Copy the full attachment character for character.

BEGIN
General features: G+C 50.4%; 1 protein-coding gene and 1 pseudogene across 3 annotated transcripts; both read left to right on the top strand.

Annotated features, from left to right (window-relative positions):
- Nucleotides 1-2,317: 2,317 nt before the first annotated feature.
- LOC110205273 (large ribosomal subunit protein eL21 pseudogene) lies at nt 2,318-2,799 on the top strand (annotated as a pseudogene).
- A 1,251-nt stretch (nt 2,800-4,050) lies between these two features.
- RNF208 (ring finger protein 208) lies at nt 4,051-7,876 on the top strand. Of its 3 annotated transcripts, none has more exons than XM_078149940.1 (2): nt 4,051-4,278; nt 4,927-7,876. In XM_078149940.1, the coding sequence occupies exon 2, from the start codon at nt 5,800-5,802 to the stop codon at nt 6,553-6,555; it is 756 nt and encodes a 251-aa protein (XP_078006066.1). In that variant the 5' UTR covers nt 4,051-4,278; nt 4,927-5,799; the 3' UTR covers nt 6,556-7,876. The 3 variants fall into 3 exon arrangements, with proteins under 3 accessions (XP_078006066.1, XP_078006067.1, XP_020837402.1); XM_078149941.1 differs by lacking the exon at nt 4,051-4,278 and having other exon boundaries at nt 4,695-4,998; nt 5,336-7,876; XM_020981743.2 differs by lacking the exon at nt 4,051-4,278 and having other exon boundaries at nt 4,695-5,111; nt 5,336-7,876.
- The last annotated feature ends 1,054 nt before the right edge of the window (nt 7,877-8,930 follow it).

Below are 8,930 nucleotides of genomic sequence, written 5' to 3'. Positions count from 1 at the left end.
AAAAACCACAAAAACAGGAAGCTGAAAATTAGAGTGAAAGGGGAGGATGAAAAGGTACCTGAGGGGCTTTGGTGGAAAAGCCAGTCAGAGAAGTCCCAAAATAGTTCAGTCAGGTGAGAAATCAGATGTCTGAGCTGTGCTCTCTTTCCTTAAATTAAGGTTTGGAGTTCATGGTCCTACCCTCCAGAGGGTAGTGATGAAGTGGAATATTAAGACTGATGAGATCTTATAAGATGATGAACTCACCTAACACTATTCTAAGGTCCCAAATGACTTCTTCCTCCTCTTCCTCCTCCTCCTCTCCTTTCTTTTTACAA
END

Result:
General features: G+C 50.4%; 1 protein-coding gene and 1 pseudogene across 3 annotated transcripts; both read left to right on the top strand.

Annotated features, from left to right (window-relative positions):
- Nucleotides 1-2,317: 2,317 nt before the first annotated feature.
- LOC110205273 (large ribosomal subunit protein eL21 pseudogene) lies at nt 2,318-2,799 on the top strand (annotated as a pseudogene).
- A 1,251-nt stretch (nt 2,800-4,050) lies between these two features.
- RNF208 (ring finger protein 208) lies at nt 4,051-7,876 on the top strand. Of its 3 annotated transcripts, none has more exons than XM_078149940.1 (2): nt 4,051-4,278; nt 4,927-7,876. In XM_078149940.1, the coding sequence occupies exon 2, from the start codon at nt 5,800-5,802 to the stop codon at nt 6,553-6,555; it is 756 nt and encodes a 251-aa protein (XP_078006066.1). In that variant the 5' UTR covers nt 4,051-4,278; nt 4,927-5,799; the 3' UTR covers nt 6,556-7,876. The 3 variants fall into 3 exon arrangements, with proteins under 3 accessions (XP_078006066.1, XP_078006067.1, XP_020837402.1); XM_078149941.1 differs by lacking the exon at nt 4,051-4,278 and having other exon boundaries at nt 4,695-4,998; nt 5,336-7,876; XM_020981743.2 differs by lacking the exon at nt 4,051-4,278 and having other exon boundaries at nt 4,695-5,111; nt 5,336-7,876.
- The last annotated feature ends 1,054 nt before the right edge of the window (nt 7,877-8,930 follow it).

Below are 8,930 nucleotides of genomic sequence, written 5' to 3'. Positions count from 1 at the left end.
AAAAACCACAAAAACAGGAAGCTGAAAATTAGAGTGAAAGGGGAGGATGAAAAGGTACCTGAGGGGCTTTGGTGGAAAAGCCAGTCAGAGAAGTCCCAAAATAGTTCAGTCAGGTGAGAAATCAGATGTCTGAGCTGTGCTCTCTTTCCTTAAATTAAGGTTTGGAGTTCATGGTCCTACCCTCCAGAGGGTAGTGATGAAGTGGAATATTAAGACTGATGAGATCTTATAAGATGATGAACTCACCTAACACTATTCTAAGGTCCCAAATGACTTCTTCCTCCTCTTCCTCCTCCTCCTCTCCTTTCTTTTTACAA